Transnational education (TNE) has become a significantly important element of Higher Education Institution (HEI) delivery throughout the world, and much has been written on the subject. However, the majority of research in this field is produced from the perspective of the (usually Western) awarding institution. A neglected aspect of the TNE relationship is the role of the academic situated in the delivery institution. My doctoral research addressed this gap by investigating the lived experience of a group of Indian academics working in collaboration with a UK university. The study explored their experience through consideration of culture, identity and practice. The research focused on the conflicting sub-identities which exist in cross-cultural contexts, and the stories which the academics tell of adapting their practices, in order to make sense of their competing cultural realities.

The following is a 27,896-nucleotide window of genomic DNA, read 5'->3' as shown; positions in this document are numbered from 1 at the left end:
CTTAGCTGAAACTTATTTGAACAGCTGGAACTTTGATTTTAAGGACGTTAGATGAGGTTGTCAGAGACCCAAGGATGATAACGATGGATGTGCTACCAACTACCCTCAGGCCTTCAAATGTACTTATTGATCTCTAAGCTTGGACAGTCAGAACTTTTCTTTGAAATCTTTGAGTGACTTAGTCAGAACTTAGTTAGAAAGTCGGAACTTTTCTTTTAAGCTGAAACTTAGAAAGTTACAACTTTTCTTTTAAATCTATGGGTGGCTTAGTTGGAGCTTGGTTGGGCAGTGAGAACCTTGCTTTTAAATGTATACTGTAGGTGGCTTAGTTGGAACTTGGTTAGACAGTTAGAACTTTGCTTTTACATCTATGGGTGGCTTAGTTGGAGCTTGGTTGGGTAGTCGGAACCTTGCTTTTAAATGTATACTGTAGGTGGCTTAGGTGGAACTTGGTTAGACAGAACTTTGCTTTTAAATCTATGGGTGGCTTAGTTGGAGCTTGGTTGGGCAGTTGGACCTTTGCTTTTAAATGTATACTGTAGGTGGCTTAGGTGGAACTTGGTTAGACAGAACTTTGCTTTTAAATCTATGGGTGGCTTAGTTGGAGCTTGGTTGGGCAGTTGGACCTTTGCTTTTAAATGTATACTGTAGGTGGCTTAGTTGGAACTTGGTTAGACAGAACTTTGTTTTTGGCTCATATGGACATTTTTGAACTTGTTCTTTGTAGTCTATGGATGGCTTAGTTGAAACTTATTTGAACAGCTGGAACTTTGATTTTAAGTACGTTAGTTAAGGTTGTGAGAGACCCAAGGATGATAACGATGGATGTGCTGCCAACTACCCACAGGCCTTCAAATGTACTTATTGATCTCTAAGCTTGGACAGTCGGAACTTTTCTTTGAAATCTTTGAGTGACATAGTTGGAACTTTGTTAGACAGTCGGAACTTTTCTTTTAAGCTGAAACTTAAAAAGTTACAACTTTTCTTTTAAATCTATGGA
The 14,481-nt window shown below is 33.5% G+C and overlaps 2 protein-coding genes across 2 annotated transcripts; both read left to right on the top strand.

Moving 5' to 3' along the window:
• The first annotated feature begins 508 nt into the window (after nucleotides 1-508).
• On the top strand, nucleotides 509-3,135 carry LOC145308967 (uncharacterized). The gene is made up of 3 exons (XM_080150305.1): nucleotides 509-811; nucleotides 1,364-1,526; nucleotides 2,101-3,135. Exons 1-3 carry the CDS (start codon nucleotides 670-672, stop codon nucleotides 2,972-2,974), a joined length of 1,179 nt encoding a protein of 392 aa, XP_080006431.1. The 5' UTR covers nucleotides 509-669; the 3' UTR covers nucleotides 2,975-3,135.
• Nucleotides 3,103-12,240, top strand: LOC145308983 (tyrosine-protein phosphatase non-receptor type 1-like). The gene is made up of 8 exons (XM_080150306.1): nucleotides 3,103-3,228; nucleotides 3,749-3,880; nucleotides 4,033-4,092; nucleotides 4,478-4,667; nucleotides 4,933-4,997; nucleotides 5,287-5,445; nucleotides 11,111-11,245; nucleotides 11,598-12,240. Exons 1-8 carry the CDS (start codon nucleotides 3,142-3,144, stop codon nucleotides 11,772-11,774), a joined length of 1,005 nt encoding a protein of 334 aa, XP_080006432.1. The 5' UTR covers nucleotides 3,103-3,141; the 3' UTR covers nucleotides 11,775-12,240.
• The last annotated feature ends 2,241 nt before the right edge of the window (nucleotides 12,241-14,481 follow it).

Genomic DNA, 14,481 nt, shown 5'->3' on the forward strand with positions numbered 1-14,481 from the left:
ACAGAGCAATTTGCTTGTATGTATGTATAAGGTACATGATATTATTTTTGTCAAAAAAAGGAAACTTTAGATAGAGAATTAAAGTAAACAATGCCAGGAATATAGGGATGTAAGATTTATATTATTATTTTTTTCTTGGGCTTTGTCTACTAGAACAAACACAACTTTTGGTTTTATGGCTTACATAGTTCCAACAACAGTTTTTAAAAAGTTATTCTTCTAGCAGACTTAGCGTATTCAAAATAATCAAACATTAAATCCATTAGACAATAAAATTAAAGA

The research drew on methods used in narrative inquiry. Using this method, I collected stories from participants, which related to their individual experiences and revealed their perceptions of identity (Creswell, 2013). Primary data were produced by a process of co-construction between the researcher and the 14 voluntary participants. As part of the process, participants were asked to bring ‘artefacts’ which represented their teaching identity; these formed the starting point for discussion.
The concept of identity and how it is revealed through storytelling was a key theme in the doctoral research. In this presentation, I describe how I used artefacts to generate narratives of identity. I present the artefacts selected, and categorise them into themes, sharing quotes from the participant narratives. I conclude by explaining how this element of my research contributed towards my overall PhD findings, resulting in a typology of the relationships experienced by the participants within the TNE partnership.
McLatchie, J. (2021, June). Narratives of identity: The lived experience of the local academic in transnational higher education. Paper presented at Narrative Methods in Multilingual and Educational Research Symposium, Edinburgh [Online]